13. Eponymous: The only TV analysis I heard was the immediate post-speech discussion on Fox, where the commentators seemed to appreciate Clinton’s speechifying skills but were more interested in discussing whether the address was “liberal.” If the folks on other channels were talking about Clinton’s clever rhetorical strategy, power to them.

    MJ: I’m not sure I’ve ever appreciated the substance of a speech by a current or former president. Style is all we’ve got.

  14. John Q:

    Er, if you take a peek at that post, I was referring to Carter. Do you want to lecture me on his great foreign policy record?

  15. John Q:
    Er, if you take a peek at that post, I was referring to Carter. Do you want to lecture me on his great foreign policy record?

    Um, ahem, I think I had something caught in my throat. Jason, please forgive my above-posted snark.

  16. Based on what measure do you make such a bizarre statement? He’s surely did a much better job than Idiot Boy has done: i.e., peace, strong alliances, real attempts to solve intractable civil wars (e.g., Northern Ireland) no terrorist attacks on the United States, no war-without-end-in-the-middle-of-the-desert.

    WTC in ’93, African embassy bombings, Khobar Towers…

  17. WTC in ’93, African embassy bombings, Khobar Towers…

    Now, be careful. Don’t go where you don’t really want to go. The Beirut bombing happened on Reagan’s “watch,” Somalia was Bush I’s adventure, and Osama rose to power during both of their presidencies. Clinton tried to kill Osama. Bush Jr., who was the United States Commander in Chief on 9/11/01, ignored Osama bin Laden for 9 months. That, my friend, is not refutable.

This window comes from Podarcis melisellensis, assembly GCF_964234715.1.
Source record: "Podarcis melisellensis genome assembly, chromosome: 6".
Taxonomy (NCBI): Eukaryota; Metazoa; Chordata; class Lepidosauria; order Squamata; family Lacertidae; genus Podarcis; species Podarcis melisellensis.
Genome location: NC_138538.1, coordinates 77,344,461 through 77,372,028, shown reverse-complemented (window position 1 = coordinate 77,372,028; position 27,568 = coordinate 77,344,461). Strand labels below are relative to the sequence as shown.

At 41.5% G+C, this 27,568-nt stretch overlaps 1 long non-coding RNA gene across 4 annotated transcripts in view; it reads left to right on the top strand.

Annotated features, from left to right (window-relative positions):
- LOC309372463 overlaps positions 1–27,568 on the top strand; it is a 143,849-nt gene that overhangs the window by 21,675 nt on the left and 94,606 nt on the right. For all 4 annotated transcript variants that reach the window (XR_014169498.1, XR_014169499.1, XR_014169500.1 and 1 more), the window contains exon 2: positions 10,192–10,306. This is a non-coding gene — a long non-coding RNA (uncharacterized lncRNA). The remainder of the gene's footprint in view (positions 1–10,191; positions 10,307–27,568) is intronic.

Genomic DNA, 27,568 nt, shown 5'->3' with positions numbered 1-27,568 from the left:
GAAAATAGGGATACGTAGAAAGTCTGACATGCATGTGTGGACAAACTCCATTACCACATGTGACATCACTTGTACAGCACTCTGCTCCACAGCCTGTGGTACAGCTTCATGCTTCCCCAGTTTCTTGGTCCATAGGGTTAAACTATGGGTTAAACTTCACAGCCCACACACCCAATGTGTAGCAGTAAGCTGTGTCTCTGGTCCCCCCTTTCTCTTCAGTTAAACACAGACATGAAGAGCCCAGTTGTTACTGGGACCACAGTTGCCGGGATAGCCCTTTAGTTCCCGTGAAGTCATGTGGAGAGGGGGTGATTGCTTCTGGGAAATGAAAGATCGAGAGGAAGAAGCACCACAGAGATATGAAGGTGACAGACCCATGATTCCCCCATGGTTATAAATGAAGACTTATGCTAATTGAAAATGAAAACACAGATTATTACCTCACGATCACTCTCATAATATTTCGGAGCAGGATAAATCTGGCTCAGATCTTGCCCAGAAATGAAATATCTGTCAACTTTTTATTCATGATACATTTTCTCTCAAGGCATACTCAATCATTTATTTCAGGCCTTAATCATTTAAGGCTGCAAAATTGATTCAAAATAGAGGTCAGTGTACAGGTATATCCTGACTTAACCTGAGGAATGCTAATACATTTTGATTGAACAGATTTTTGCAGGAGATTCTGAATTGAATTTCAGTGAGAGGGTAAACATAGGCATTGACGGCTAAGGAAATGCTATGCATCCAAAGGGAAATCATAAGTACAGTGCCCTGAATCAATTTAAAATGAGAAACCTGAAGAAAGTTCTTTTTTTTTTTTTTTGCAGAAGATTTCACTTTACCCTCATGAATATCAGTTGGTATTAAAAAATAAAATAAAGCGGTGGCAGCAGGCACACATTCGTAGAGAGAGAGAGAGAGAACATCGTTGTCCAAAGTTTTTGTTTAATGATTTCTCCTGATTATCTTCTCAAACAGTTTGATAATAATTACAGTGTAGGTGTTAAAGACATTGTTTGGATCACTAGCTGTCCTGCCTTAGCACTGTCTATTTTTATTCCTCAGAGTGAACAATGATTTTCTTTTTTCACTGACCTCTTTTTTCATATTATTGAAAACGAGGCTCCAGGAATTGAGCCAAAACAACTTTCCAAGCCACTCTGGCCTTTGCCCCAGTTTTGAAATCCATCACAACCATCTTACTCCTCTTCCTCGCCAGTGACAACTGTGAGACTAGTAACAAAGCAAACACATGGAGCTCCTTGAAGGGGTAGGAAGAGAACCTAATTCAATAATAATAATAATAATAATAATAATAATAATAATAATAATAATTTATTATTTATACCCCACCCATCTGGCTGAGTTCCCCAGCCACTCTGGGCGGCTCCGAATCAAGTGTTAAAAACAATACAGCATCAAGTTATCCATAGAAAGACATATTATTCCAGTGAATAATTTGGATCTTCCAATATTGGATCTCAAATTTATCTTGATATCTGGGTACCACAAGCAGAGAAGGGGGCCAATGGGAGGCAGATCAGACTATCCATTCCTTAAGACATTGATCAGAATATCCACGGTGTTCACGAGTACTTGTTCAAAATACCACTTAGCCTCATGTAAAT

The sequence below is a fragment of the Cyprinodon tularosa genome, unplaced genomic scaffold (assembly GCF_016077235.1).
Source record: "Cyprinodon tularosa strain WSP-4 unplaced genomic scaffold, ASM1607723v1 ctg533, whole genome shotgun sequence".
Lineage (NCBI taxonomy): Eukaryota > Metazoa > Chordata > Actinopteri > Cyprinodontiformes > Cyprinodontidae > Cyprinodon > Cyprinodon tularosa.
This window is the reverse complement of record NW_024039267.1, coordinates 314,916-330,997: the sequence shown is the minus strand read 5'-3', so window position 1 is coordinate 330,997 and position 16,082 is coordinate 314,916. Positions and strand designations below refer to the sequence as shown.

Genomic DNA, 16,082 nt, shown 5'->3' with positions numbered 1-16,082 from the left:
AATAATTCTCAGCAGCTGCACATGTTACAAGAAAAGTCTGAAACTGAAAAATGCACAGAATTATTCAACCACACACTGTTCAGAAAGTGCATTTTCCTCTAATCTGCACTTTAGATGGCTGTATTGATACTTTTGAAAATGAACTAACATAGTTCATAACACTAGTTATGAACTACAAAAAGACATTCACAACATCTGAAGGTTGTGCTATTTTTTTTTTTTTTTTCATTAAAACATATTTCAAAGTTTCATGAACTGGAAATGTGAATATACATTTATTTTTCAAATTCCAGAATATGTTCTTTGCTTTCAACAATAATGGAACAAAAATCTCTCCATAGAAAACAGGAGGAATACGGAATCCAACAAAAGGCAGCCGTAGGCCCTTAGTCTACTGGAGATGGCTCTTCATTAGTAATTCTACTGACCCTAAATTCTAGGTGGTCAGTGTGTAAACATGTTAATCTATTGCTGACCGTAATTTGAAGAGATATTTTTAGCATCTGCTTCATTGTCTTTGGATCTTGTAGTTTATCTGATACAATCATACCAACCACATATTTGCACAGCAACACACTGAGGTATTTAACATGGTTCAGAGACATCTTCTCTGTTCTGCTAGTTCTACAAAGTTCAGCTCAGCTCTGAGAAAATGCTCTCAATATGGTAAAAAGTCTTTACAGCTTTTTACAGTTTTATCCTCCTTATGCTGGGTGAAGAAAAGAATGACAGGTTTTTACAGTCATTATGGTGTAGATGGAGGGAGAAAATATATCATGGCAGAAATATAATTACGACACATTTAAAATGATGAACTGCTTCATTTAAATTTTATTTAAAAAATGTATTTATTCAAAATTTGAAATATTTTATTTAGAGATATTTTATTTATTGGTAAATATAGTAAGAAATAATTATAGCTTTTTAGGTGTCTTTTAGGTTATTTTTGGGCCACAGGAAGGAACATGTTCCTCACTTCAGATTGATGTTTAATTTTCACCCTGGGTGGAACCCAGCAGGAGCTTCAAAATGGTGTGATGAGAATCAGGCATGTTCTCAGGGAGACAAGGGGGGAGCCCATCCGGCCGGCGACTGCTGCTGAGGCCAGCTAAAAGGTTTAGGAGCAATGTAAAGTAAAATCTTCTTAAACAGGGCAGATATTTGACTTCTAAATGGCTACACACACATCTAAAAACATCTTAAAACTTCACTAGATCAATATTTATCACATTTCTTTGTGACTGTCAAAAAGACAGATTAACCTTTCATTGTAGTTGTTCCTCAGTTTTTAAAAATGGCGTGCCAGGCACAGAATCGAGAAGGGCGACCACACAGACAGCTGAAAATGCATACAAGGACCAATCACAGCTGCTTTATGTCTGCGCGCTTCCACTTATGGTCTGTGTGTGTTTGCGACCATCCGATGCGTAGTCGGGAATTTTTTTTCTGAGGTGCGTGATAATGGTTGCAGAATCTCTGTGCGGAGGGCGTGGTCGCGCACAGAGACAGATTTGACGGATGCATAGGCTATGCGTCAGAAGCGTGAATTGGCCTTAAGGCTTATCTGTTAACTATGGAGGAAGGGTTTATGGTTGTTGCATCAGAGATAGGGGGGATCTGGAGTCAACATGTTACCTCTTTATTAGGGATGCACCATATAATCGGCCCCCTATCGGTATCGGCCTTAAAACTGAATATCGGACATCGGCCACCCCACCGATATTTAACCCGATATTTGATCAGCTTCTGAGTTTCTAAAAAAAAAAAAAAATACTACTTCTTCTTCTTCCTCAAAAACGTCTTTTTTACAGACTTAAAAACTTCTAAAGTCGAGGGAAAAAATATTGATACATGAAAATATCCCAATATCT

18. I wouldn’t be so quick to back off, John Q. Your comments are just as appropraite to Carter as they are to Clinton. Carter didn’t drag the US into any foolhardy wars. The Camp David accord was no small thing. His big failing from what I recall was that the Iran hostage rescue operation was botched. The US and its British and Allawi-government allies don’t seem to have had too much success at liberating hostages lately, and that’s with a couple hundred thousand troops and police on the goround.

    Carter didn’t end the Cold War, but did Reagan? Really?

  19. Alot of fingers can be pointed at all the presidents. Basically our intelligence sucked and the State Dept. has been inept for ages. Both the Dems and the Reps. have had their agendas and didn’t want to ruffles particular feathers. Unfortunately politics has gotten in the way of concern for the safety of this country. All hands have dirt on them.